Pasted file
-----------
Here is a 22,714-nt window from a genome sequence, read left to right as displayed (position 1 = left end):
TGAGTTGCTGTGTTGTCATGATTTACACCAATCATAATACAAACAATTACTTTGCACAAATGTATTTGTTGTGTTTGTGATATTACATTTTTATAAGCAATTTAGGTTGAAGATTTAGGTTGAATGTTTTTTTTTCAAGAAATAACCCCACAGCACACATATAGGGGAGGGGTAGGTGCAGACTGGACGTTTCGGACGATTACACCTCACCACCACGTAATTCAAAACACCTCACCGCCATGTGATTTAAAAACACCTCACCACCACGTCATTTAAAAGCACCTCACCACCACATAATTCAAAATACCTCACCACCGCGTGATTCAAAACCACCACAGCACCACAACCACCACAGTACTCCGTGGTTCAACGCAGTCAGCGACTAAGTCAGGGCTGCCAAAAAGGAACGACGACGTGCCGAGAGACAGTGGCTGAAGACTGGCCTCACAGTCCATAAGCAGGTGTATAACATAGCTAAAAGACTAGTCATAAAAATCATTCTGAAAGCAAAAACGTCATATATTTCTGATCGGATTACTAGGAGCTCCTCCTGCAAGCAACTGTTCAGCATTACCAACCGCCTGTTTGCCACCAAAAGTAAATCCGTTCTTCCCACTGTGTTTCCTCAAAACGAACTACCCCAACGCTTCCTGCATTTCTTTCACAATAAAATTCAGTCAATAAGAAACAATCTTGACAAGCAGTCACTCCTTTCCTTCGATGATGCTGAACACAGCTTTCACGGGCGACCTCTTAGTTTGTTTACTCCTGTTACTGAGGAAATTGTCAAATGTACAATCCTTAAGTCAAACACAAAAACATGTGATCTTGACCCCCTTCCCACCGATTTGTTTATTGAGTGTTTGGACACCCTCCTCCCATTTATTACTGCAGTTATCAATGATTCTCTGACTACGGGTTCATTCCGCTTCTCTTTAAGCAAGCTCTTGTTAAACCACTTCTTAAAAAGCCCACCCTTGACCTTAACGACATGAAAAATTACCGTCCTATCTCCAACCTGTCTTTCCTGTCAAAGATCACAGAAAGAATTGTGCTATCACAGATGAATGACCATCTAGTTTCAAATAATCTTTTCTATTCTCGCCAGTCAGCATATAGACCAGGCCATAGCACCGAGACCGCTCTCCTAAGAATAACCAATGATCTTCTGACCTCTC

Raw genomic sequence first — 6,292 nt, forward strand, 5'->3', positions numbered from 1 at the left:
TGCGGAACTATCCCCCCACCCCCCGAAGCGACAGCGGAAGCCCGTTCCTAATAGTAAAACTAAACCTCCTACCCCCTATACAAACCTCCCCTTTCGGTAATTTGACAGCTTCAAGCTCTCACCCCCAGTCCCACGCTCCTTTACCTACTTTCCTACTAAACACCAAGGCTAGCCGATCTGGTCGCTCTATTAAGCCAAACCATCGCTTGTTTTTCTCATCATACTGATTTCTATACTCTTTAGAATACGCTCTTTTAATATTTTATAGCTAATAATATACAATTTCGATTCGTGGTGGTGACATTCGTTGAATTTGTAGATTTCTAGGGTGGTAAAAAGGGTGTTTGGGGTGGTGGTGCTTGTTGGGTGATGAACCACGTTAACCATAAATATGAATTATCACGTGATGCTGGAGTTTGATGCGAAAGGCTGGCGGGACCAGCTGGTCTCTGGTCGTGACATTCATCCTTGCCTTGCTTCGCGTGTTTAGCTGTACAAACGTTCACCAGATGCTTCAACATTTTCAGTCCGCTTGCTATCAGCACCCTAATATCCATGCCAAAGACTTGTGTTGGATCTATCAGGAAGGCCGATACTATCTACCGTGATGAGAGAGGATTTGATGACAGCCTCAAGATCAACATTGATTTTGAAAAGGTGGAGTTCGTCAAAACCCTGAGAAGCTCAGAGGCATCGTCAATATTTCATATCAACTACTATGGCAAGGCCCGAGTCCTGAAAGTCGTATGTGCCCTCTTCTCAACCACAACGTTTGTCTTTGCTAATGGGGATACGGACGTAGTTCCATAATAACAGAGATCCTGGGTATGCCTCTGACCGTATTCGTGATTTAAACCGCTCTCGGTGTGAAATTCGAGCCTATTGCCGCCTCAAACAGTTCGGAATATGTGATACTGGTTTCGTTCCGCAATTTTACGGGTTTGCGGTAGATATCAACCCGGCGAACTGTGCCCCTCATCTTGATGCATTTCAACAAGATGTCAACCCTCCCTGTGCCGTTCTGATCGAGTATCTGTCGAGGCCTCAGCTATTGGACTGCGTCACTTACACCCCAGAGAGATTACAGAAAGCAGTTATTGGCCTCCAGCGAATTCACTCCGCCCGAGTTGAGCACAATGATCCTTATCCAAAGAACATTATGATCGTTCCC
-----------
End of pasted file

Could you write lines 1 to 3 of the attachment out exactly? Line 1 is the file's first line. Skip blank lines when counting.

Here is a 22,714-nt window from a genome sequence, read left to right as displayed (position 1 = left end):
TGAGTTGCTGTGTTGTCATGATTTACACCAATCATAATACAAACAATTACTTTGCACAAATGTATTTGTTGTGTTTGTGATATTACATTTTTATAAGCAATTTAGGTTGAAGATTTAGGTTGAATGTTTTTTTTTCAAGAAATAACCCCACAGCACACATATAGGGGAGGGGTAGGTGCAGACTGGACGTTTCGGACGATTACACCTCACCACCACGTAATTCAAAACACCTCACCGCCATGTGATTTAAAAACACCTCACCACCACGTCATTTAAAAGCACCTCACCACCACATAATTCAAAATACCTCACCACCGCGTGATTCAAAACCACCACAGCACCACAACCACCACAGTACTCCGTGGTTCAACGCAGTCAGCGACTAAGTCAGGGCTGCCAAAAAGGAACGACGACGTGCCGAGAGACAGTGGCTGAAGACTGGCCTCACAGTCCATAAGCAGGTGTATAACATAGCTAAAAGACTAGTCATAAAAATCATTCTGAAAGCAAAAACGTCATATATTTCTGATCGGATTACTAGGAGCTCCTCCTGCAAGCAACTGTTCAGCATTACCAACCGCCTGTTTGCCACCAAAAGTAAATCCGTTCTTCCCACTGTGTTTCCTCAAAACGAACTACCCCAACGCTTCCTGCATTTCTTTCACAATAAAATTCAGTCAATAAGAAACAATCTTGACAAGCAGTCACTCCTTTCCTTCGATGATGCTGAACACAGCTTTCACGGGCGACCTCTTAGTTTGTTTACTCCTGTTACTGAGGAAATTGTCAAATGTACAATCCTTAAGTCAAACACAAAAACATGTGATCTTGACCCCCTTCCCACCGATTTGTTTATTGAGTGTTTGGACACCCTCCTCCCATTTATTACTGCAGTTATCAATGATTCTCTGACTACGGGTTCATTCCGCTTCTCTTTAAGCAAGCTCTTGTTAAACCACTTCTTAAAAAGCCCACCCTTGACCTTAACGACATGAAAAATTACCGTCCTATCTCCAACCTGTCTTTCCTGTCAAAGATCACAGAAAGAATTGTGCTATCACAGATGAATGACCATCTAGTTTCAAATAATCTTTTCTATTCTCGCCAGTCAGCATATAGACCAGGCCATAGCACCGAGACCGCTCTCCTAAGAATAACCAATGATCTTCTGACCTCTC

Raw genomic sequence first — 6,292 nt, forward strand, 5'->3', positions numbered from 1 at the left: